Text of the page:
Saudi planners knew that they were running a large deficit in 1990, but hoped they might make this up in 1991. If they could earn $20 per barrel and export 8 million bpd, by December 1991 they would earn $58.4 billion dollars — enough to cover a $31 billion operating budget and most of the crisis-related expenses. 
Will oil prices remain high enough for Riyadh to earn $20 per barrel? Saudi production expansion guaranteed there was no drop in world oil supply (or even in strategic stockpiles) during 1990. Recession and mild weather in the industrialized countries actually reduced oil demand in the first quarter of 1991 by 0.5 percent.  Iraq and Kuwait will need oil revenues to rebuild their societies as soon as possible. 
World oil supplies could well exceed demand for the foreseeable future. There is not much chance that OPEC can get its members to reduce production enough to avoid this glut. Saudi Arabia proclaims to want a price of $21 per barrel, but does not appear ready to accept a significant decrease in its new market share.  Prices could well drop below $15 a barre1. 
If oil prices do fall back to pre-crisis levels, the Saudis will have to cover war-related expenses out of assets. These are not negligible: During the oil booms of the 1970s the kingdom laid away billions of dollars in sundry funds and accounts. But for much of the last decade, Riyadh had been tapping accounts to fund current expenses and budget deficits. The 1990 Saudi budget had projected $38 billion in outlays but only $28 billion in oil revenues; $6.7 billion of the difference was to be financed by tapping the reserve funds controlled by the Saudi Arabian Monetary Agency (SAMA) and by issuing bonds.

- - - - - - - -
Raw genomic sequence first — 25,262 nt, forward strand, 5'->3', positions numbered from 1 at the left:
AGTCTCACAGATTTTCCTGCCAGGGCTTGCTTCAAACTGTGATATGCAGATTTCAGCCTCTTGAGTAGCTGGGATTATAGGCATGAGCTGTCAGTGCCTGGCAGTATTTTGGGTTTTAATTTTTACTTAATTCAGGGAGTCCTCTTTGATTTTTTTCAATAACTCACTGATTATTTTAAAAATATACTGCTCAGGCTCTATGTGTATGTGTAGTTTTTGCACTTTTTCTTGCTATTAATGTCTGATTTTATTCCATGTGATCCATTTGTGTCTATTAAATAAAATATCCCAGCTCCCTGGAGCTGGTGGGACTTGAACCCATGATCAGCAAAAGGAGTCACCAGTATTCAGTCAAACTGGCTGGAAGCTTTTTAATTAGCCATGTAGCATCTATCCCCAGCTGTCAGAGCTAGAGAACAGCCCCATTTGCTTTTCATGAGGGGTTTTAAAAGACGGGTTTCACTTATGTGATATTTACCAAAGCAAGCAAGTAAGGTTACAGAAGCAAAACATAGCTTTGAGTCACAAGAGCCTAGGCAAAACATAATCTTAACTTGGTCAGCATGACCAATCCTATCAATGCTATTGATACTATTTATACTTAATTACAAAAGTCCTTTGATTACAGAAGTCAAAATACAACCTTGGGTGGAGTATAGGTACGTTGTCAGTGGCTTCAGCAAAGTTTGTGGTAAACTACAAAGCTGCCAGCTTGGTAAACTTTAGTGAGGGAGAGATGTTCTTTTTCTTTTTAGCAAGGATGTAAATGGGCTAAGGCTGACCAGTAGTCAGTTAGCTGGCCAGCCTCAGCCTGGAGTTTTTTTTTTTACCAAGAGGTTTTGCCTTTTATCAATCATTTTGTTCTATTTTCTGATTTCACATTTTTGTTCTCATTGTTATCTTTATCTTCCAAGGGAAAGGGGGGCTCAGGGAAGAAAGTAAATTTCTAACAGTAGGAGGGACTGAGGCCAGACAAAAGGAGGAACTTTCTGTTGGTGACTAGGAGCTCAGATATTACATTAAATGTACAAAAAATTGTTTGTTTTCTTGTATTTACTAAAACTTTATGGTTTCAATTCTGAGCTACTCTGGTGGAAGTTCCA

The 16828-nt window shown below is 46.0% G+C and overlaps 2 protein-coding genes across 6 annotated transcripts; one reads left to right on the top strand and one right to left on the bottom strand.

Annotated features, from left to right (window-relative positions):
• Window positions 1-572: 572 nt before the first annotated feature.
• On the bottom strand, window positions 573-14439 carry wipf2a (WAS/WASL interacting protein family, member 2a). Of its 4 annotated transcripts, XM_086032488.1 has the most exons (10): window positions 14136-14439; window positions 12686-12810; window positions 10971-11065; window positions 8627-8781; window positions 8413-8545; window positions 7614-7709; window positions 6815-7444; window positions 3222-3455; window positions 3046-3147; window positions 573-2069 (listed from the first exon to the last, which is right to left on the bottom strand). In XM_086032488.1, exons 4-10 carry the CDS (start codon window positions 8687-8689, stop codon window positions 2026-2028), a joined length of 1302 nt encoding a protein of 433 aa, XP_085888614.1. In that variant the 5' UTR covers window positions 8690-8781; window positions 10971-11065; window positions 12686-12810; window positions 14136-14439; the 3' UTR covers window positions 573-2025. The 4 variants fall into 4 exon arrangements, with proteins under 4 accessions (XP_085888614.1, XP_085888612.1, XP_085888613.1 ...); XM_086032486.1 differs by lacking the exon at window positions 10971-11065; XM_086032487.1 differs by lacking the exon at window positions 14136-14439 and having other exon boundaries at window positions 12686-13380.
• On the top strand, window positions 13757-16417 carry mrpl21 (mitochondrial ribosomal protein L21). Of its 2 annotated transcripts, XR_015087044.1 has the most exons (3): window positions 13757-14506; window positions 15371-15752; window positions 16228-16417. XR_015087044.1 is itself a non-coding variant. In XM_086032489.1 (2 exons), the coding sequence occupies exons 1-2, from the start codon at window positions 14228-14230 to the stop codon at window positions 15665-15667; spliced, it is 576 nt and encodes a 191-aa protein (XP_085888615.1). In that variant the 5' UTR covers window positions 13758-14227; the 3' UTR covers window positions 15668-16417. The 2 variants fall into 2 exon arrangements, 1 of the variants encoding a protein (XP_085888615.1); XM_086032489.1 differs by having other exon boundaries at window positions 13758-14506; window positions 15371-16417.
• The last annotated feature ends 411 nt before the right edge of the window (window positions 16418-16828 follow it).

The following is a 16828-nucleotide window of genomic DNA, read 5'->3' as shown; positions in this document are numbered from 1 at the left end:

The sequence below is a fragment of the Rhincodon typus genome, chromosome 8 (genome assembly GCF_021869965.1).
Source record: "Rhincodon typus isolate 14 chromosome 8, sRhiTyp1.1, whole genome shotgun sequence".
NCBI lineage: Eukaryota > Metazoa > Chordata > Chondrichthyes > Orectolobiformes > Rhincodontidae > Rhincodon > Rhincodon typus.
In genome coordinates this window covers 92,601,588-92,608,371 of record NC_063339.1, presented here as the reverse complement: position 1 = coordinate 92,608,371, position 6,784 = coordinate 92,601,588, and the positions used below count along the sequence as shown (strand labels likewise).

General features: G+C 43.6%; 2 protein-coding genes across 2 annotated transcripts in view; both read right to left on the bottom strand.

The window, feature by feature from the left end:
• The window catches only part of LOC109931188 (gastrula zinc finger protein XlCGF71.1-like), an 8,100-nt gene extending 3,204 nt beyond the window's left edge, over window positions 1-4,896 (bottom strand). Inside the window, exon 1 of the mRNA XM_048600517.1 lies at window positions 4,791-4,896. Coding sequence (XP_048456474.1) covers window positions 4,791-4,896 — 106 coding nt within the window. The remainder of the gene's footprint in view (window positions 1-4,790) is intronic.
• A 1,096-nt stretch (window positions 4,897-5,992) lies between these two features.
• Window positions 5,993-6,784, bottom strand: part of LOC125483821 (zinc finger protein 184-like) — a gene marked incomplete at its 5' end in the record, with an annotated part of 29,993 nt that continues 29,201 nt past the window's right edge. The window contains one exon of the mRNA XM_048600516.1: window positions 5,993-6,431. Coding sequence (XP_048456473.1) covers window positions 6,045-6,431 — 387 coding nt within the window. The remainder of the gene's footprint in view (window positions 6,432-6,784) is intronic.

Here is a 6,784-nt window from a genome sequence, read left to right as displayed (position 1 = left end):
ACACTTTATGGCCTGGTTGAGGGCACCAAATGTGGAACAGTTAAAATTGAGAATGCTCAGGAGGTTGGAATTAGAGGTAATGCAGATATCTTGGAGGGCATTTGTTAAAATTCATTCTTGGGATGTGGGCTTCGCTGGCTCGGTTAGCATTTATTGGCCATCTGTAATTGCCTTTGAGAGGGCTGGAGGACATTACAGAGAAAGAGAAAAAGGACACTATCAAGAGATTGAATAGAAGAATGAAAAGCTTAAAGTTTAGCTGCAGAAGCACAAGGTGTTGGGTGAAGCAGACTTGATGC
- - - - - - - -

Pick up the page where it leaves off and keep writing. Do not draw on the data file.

No outsider knows for sure just how large SAMA’s assets are. Optimists claim that it had $50-70 billion in solid assets in June 1990 — enough to cover the costs of the Gulf crisis. But pessimists (including Zaki Yamani) suggest that these figures include non-performing loans to Iraq and Egypt, leaving the real value of SAMA funds closer to $25 billion. If this is true, SAMA’s liquid assets could potentially be wiped out by the confrontation with Iraq. 
Saudi Arabia is not about to become a “poor” country, but the costs of the Gulf war will exceed all of its petrodollar windfall and most of its liquid assets, compelling Riyadh to borrow abroad. In early February 1991, when Iraq dumped oil from Kuwaiti terminals into the Gulf to imperil Saudi Arabia’s desalinization plants, Riyadh reacted cautiously: The kingdom lacked the money to contemplate any massive effort to clean up the spill. On February 13, the Washington Post noted that the Saudis were preparing to make major sales of their holdings in US government securities, and later that month Riyadh borrowed $3.5 billion as a loan syndicated by J. P. Morgan.